Participants and recruitment

Inclusion criteria were woman admitted with her infant to the MPHEPC program. Recruitment and implementation of the CB-ART program took place over a 3-week period, during which time three separate CB-ART groups were conducted. Although CB-ART is for women in the postnatal period, one father requested an opportunity to join the study. Permission from the other group members was sought and granted.


The CB-ART intervention, implemented in the pilot, was adapted from the original CB-ART published protocol [23]. The original CB-ART protocol was developed by co-authors OS and JC, in collaboration with a team of specialist researchers in women’s health and intervention development. This team comprised of art therapists, psychotherapists and specialist researchers operating in women’s health and art therapy. The CB-ART approach has international evidence for use in a variety of adult populations including those experiencing chronic pain, depression and anxiety [22].

The original protocol detailed a six-session approach. This was adapted by the HB and JF, in collaboration with the original developers, into a two-session format in order to suit the MPHEPC 5-day residential program. The protocol guided the choice of selected materials as well as discussion prompts and processing of the art in session. It was offered over two, 1-h small group art and discussion sessions for 3–4 participants. Sessions were facilitated by a clinical psychologist (JF) and assisted by the first author (HB). New art materials were placed at the centre of a large oval table. Within easy reach of all participants were A3 sheets of white paper, oil pastels in at least ten colours, coloured pencils, grey lead pencils, charcoal and erasers. The sessions commenced with a brief introduction to confirm that the content of sessions was confidential, artistic capabilities were not needed, participants could retain or contribute their art and no assessment of the art was involved.

Participants were invited in the first session to draw an image, symptom or memory associated with a personal source of stress and, in the second session, associated with a personal source of strength or resource. Participants were given ten uninterrupted minutes to create an image on each occasion. These drawings were used by the psychologist to facilitate group discussion, beginning with the opening question ‘Tell me about this specific image, symptom or memory that you drew’. Responses were recorded to capture verbatim the specific clients’ wording or description of their piece and observation on the compositional elements of the image. Each participant was invited to talk about what had been drawn, and what they thought it meant to them, and then to respond to questions or comments from other group members. In the second session, participants were invited to respond to compositional elements of difference they observed between their own or others’ first and second drawings. Cognitive behavioural techniques were employed to assist participants to reframe thoughts and perceptions and to facilitate solution-focussed problem-solving.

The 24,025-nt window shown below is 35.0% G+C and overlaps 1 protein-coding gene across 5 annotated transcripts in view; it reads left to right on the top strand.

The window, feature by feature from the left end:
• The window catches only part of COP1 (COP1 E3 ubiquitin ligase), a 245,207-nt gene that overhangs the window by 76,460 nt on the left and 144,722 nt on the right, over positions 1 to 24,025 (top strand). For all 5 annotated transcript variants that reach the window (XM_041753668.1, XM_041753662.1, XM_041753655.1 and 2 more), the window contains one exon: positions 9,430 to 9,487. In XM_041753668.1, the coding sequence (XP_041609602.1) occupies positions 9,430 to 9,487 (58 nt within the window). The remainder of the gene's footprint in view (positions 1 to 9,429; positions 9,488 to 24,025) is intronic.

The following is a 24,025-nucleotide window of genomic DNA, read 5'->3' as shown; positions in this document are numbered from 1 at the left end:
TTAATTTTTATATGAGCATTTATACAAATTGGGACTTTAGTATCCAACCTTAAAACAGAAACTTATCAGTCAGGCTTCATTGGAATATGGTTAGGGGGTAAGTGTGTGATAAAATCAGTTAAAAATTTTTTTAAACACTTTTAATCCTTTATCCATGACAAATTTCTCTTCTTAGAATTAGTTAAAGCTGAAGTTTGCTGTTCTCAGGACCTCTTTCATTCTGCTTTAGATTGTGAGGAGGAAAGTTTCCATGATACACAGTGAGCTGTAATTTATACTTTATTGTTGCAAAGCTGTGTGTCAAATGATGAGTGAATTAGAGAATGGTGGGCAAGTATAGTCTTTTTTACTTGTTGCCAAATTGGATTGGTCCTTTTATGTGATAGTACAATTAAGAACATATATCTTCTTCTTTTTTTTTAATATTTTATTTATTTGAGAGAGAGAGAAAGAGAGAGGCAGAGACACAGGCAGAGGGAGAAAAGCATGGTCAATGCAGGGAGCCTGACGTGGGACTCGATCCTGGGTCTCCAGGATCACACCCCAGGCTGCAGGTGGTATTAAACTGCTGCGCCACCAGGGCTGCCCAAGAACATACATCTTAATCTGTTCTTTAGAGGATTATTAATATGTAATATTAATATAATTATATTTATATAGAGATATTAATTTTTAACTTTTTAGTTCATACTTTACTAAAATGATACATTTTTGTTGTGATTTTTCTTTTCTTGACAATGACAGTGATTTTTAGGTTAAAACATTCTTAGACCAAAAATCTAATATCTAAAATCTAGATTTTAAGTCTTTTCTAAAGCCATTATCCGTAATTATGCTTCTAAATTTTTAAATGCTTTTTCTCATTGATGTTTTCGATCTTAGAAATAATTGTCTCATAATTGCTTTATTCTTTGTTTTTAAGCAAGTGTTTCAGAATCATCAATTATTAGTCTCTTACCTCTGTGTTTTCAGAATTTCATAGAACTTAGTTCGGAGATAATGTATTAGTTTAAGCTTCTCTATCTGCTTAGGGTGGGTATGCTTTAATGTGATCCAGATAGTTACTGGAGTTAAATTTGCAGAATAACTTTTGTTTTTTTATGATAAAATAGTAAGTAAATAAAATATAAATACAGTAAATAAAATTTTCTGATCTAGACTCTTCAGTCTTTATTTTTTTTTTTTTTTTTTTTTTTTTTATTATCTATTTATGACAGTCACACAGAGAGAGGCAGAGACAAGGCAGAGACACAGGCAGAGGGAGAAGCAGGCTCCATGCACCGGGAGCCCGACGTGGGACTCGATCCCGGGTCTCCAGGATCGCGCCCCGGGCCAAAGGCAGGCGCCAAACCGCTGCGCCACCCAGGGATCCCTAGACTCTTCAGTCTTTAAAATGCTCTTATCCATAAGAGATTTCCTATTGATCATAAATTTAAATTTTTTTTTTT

Quantitative and qualitative methods of data collection were used: a pre- and post-intervention questionnaire, including two standardised measures, the Short Profile or Emotional Competence (S-PEC) [25] and Edinburgh Postnatal Depression Scale (EPDS) [26]. Qualitative data were field notes documenting women’s discussion of their images in the CB-ART group and a post-intervention study-specific structured telephone evaluation interview. These datasets were each analysed thematically.

Quantitative pre-and post-intervention questionnaire


Self-report pre-implementation questionnaire included mother’s age, infant’s age, number of children, country of birth, relationship status, languages spoken, education, employment and health insurance status.

Short profile of emotional competence

Emotional insight, which refers to an individual’s capacity for identification, expression, understanding, regulation and use of their emotions as well of those expressed by others, was assessed using the validated S-PEC [25]. The S-PEC is a 20-item questionnaire with 10 items relating to intrapersonal emotional competence (EC) (e.g. ‘I do not always understand why I respond the way I do’) and 10 items related to interpersonal EC (e.g. ‘most of the time I understand why other people feel the way they do’). Responses are recorded on a 5-point Likert scale. It is adapted from the Profile of Emotional Competence [27]. The reliability was good (intrapersonal EC score α = 0.86; the interpersonal EC α = 0.89 and total EC α = 0.92) [25] when assessed among participants in the general adult population. The S-PEC has high internal consistency and composite reliability. Higher scores indicate greater emotional insight.

Edinburgh postnatal depression score

The EPDS is a standardised screening tool to detect women who have probable clinically significant symptoms of postnatal depression [26]. The EPDS is a 10-item questionnaire, with response options scored from 0 to 3 to generate a total score out of 30. A total score of ≤ 9 is indicative of the presence of none to minor symptoms of distress. These symptoms generally self-resolve. Scores from 10 to 12 indicate the presence of moderate symptoms of depression. Scores of 13 and above indicate a high likelihood of clinical depression (sensitivity 86%; specificity of 78%). EPDS has good reliability (0.88) and high internal consistency (α = 0.87) [26].

Post-intervention structured CB-ART evaluation

A study-specific questionnaire captured participants’ experiences, perceived personal impact and impressions of the CB-ART program each on a 5-point Likert scale.


Field notes of discussion

Field notes were taken at each of the CB-ART sessions. Participants’ verbalisation of their images and the resultant discussion that emerged was documented verbatim. This was recorded in addition to the context and mood of the discussion.

Images created in CB-ART sessions